When a boy takes a hunk of Play-doh and starts molding a skyscraper, it looks a bit blobby and shapeless for a while. As he continues to mash his thumbs in the stuff, his vision and architecture begin to take form. He feels a growing delight as the thing takes on a life of its own. At Storyline Arvada, we are beginning to feel like that little child. Countless things are starting to fall into place, the vision of the church is beginning to take incredible shape, and roughly 50 people are searching for a way to relocate to Denver to invest their lives in the startup!
Sadly, we know that most of our friends and family would love to join us on this journey, but for one good reason or another, are unable to make this kind of seismic move at this time. That’s OK, you can still be a HUGE help and a member of the team. Could I suggest four ways that you could make a significant impact in our new church start?
Help Us Start Storyline
1. Spread the word by retweeting and sharing social media.
We now have regular updates through Facebook, Twitter, and Instagram. When you retweet and share, you give Storyline an opportunity to reach out to all of your contacts and friends. It has been amazing how many people have relatives and friends in Denver. Connections are being made nearly every time we send out a message.
2. Lead your church to become a partner with Storyline.
On August 19-20, we are hosting a Vision Tour for pastors and churches who are seriously exploring a partnership with us. These special invites are for select churches who are searching for a national mission focus and feel prepared to invest with both time and funds. If your church would be interested in joining this exciting coalition, contact me at firstname.lastname@example.org. Let’s talk!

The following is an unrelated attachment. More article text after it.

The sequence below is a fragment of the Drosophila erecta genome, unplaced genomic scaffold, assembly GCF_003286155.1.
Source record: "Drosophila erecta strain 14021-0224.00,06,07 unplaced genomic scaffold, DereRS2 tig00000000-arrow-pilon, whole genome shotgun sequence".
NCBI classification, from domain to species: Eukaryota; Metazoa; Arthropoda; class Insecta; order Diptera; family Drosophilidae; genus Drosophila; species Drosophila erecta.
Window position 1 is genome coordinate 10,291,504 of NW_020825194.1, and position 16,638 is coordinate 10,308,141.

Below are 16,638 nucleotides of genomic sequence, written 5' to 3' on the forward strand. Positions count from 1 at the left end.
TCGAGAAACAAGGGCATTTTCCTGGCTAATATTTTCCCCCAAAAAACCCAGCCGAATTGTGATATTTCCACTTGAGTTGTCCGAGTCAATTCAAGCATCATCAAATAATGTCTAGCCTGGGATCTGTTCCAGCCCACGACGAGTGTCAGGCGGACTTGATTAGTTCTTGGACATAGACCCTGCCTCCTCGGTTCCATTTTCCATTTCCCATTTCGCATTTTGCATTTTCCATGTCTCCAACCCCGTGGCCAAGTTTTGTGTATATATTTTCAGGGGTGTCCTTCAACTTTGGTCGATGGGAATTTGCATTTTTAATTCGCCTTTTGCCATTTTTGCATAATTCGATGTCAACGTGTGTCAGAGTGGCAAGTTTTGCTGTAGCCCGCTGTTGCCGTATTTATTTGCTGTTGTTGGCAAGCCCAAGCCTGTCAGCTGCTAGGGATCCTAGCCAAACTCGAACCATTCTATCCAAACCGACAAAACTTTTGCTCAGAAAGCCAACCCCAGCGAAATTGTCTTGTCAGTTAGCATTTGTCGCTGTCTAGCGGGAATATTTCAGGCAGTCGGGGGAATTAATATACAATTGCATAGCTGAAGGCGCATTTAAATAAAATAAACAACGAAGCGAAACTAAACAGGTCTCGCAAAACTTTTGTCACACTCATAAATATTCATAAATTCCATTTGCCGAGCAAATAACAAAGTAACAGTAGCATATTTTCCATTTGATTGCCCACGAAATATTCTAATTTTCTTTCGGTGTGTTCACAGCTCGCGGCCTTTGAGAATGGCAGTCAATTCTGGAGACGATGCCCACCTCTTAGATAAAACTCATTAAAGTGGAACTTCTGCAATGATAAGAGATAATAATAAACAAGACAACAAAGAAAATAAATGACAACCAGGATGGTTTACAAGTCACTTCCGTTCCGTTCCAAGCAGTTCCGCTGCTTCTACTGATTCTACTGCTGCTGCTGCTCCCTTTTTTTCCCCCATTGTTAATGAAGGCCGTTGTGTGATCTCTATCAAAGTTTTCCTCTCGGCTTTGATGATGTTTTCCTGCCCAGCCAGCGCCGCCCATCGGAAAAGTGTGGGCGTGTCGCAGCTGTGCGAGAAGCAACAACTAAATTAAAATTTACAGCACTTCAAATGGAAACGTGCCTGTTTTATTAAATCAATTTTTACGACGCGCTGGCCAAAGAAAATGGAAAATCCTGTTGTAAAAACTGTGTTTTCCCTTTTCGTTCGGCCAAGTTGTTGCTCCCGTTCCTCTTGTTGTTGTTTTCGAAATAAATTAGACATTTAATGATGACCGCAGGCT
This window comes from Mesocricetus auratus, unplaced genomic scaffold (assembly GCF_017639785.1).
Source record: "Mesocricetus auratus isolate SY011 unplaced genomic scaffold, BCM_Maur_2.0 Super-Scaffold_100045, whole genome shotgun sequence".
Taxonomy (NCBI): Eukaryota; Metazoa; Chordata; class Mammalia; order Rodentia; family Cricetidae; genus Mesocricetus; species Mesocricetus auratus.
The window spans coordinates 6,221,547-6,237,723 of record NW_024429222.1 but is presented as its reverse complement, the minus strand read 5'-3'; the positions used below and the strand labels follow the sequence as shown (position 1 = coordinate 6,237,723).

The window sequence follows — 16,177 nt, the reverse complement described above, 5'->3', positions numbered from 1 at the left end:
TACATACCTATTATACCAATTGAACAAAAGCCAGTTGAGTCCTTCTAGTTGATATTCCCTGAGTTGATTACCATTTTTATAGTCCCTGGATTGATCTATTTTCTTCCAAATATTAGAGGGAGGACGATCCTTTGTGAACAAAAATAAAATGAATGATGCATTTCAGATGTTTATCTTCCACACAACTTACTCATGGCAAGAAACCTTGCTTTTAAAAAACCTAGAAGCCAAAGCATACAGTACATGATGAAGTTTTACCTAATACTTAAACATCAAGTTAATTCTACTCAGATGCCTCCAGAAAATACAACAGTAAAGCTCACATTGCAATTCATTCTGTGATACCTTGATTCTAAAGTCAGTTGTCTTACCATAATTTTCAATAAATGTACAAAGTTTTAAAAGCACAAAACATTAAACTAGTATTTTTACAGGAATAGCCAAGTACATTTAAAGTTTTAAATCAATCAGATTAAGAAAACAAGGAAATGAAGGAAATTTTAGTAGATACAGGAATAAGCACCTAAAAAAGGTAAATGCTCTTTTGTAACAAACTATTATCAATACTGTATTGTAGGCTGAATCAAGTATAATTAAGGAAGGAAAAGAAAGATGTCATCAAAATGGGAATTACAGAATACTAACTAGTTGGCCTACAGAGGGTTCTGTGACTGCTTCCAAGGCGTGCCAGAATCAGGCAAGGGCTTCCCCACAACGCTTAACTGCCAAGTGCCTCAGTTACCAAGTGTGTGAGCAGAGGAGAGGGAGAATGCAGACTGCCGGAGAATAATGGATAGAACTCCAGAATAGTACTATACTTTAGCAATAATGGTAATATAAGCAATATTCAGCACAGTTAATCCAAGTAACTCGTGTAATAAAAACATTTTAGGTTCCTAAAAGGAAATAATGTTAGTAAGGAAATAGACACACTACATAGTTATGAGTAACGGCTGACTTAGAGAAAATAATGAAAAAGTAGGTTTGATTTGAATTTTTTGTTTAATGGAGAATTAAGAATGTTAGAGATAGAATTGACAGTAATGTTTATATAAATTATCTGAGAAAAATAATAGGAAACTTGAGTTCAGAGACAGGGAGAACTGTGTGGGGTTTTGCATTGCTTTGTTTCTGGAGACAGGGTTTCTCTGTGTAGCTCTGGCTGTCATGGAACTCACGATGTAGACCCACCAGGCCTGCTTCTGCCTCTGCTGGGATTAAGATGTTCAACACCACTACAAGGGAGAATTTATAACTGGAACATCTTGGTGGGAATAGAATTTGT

3. Give a one-time gift or commit to a regular gift.
It takes well over $1,000,000 to start a new church over the first 3.5 years. Most people don’t realize how costly it is to find space, purchase equipment, hire administrative help, send out mailers inviting the neighbors to come…etc. It has been an eye-opening experience! With your financial gift, you make it possible for us to invest in the community and to share God’s message of grace. You can give online or you can mail a check to our P.O. Box. Just click here.
4. Pray for Storyline.
Soon, we will start a prayer newsletter that will keep our supporters up to speed on needs and breakthroughs. Watch the website, www.storylinefellowship.com, for more details. Also, if you do not receive my regular, personal blog updates into your inbox, use the simple tool bar in the righthand corner of http://www.benmandrell.com to sign up. It’s so encouraging to Lynley and I to know that people are still praying and following what God is doing in our lives, family, and church.
Any way you feel led to serve Storyline is an enormous, humbling blessing. We love you all, and thank God for your friendship.
Ben and Lynley
Blessed is the man whom God corrects;
So do not despise the discipline of the Almighty.
For He wounds, but He also binds up;
He injures, but his hands also heal.
It seems that Ben and I like to roll into a city while they are in the midst of major weather patterns. We moved to Colorado in January amidst a major blizzard. We barely made it through. Our moving truck was not so fortunate and got delayed for three days. Skip ahead two weeks and we head to Orlando…just in time for a two week, rarely heard of, monsoon. (I could be exaggerating on the monsoon part but it helps for effect.)
During this time, we got a good taste of our new reality. We were brand new to a major city in which we knew where nothing was, and we knew no one to help us find said places. The rain finally subsided and I was thrilled that a neighbor stopped when driving down the street to seemingly greet me. I was so ready to meet a friend. She rolled down the window long enough to ask me if “all those kids were mine and if I was Catholic”? Ummmm…